The full title of this talk is, Dist::Zilla – Maximum Overkill for CPAN Distributions.
Every CPAN distribution contains a significant amount of crap. It’s infrastructure used for the distribution tools.
ExtUtils::MakeMaker has been the traditional way to work on the infrastructure code. By necessity, it contains a lot of legacy, which can be cumbersome to maintain. Enter Module::Install, which can look in the expected places for the necessary information, such as the author name. But, the author still must write all the boilerplate. Module::Starter was written to address this, composing all the boilerplate on behalf of the author. There is so much boilerplate that, by default, Module::Starter also provides a boilerplate test to detect it.
Why are we doing all of this? How much repetitive work are we doing?
What can Dist::Zilla do for us? For starters, we can remove some files:
Leaving us with only our Changes file, our code, and our tests. The non-infrastructure parts. On top of that, Dist::Zilla does all of the boring distribution bits for us. It only handles the make dist command. It does not handle the make install command, which means the users who install the module don’t need all of the dependencies.
Dist::Zilla puts all of its functionality into plugins, which will be the meat of the rest of this session. It also uses a very simple INI-style configuration file.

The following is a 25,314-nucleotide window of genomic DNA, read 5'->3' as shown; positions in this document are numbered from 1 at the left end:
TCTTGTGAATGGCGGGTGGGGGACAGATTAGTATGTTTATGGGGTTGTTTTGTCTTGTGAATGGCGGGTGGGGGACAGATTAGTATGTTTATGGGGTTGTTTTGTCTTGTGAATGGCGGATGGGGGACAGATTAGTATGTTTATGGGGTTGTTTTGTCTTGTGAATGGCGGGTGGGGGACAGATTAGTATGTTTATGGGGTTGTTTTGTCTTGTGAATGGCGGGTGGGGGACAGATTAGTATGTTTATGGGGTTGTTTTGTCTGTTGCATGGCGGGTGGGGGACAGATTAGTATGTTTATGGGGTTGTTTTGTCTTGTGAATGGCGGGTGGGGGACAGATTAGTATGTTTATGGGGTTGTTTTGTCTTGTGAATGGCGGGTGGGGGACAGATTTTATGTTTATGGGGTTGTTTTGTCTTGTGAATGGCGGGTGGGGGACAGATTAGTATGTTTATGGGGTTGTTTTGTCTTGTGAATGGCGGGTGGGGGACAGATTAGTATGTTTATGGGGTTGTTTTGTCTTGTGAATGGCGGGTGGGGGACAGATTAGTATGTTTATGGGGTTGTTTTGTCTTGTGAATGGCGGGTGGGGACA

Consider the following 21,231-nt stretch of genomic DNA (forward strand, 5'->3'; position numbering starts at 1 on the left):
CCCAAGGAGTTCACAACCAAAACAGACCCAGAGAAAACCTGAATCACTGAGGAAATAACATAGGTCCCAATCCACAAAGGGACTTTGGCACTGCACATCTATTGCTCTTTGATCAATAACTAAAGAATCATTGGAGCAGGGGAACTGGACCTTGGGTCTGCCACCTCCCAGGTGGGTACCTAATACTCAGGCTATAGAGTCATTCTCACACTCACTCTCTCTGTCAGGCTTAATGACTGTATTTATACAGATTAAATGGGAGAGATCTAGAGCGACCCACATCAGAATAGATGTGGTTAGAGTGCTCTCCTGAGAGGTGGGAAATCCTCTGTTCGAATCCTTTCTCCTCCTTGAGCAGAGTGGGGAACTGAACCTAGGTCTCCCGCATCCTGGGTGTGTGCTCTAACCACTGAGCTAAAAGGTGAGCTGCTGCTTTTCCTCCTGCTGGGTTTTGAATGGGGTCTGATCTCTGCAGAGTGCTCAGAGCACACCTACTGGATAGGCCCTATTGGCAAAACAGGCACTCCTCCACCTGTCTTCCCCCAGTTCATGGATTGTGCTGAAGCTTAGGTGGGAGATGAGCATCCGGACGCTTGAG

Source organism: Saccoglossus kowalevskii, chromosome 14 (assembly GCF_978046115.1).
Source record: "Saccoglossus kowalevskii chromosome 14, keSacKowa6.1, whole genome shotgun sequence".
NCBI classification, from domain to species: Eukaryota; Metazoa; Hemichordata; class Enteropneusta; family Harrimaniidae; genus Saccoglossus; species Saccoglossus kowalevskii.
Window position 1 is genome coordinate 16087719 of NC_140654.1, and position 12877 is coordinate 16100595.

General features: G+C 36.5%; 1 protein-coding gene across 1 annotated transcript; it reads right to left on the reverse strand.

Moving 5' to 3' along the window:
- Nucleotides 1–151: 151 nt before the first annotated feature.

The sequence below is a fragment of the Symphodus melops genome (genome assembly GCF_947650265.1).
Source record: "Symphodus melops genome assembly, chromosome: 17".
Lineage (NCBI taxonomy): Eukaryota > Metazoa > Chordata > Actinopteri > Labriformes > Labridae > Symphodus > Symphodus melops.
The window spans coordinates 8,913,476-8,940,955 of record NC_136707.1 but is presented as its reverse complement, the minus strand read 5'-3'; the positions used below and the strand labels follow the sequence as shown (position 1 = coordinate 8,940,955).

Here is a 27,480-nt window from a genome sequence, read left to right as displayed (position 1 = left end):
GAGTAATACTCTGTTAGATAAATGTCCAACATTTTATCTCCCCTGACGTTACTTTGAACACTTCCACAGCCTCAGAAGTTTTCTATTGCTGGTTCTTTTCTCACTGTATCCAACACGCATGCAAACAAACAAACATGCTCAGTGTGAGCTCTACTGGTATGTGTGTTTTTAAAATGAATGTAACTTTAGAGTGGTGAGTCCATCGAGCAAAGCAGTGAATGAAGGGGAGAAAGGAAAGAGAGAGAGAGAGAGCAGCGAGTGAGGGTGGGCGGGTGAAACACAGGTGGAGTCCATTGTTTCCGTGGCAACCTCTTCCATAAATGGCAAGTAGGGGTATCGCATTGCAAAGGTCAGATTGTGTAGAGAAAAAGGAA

The main command provided by the module is dzil build. This bundles the distribution, which will contain all of the infrastructure necessary for users to install the module. When building, it follows a simple work flow:
- Gather files
- Munge files
- Collect metadata
- Write out
There is no default configuration, but there is a Basic plugin bundle that will include all of the most common plugins.
What followed were examples of what the plugins can do. Of course, all of them are designed to reduce cruft—the non-code, non-documentation bits that we’re forced to maintain. The philosophy is the same one I advocate to anyone who will listen: computers are good at doing boring, repetitive tasks with derived data; why don’t we let them do more of that stuff?
I’ve followed @rjbs on Twitter for a while, and I’ve seen him talk about Dist::Zilla. I’ve wanted to try it out for a while, to simplify my distributions—both for CPAN and for my day job—but I didn’t realize until this session just how awesome the tool is. It’s a complete framework for managing Perl module distributions. Dist::Zilla will give my Laziness score a huge bump.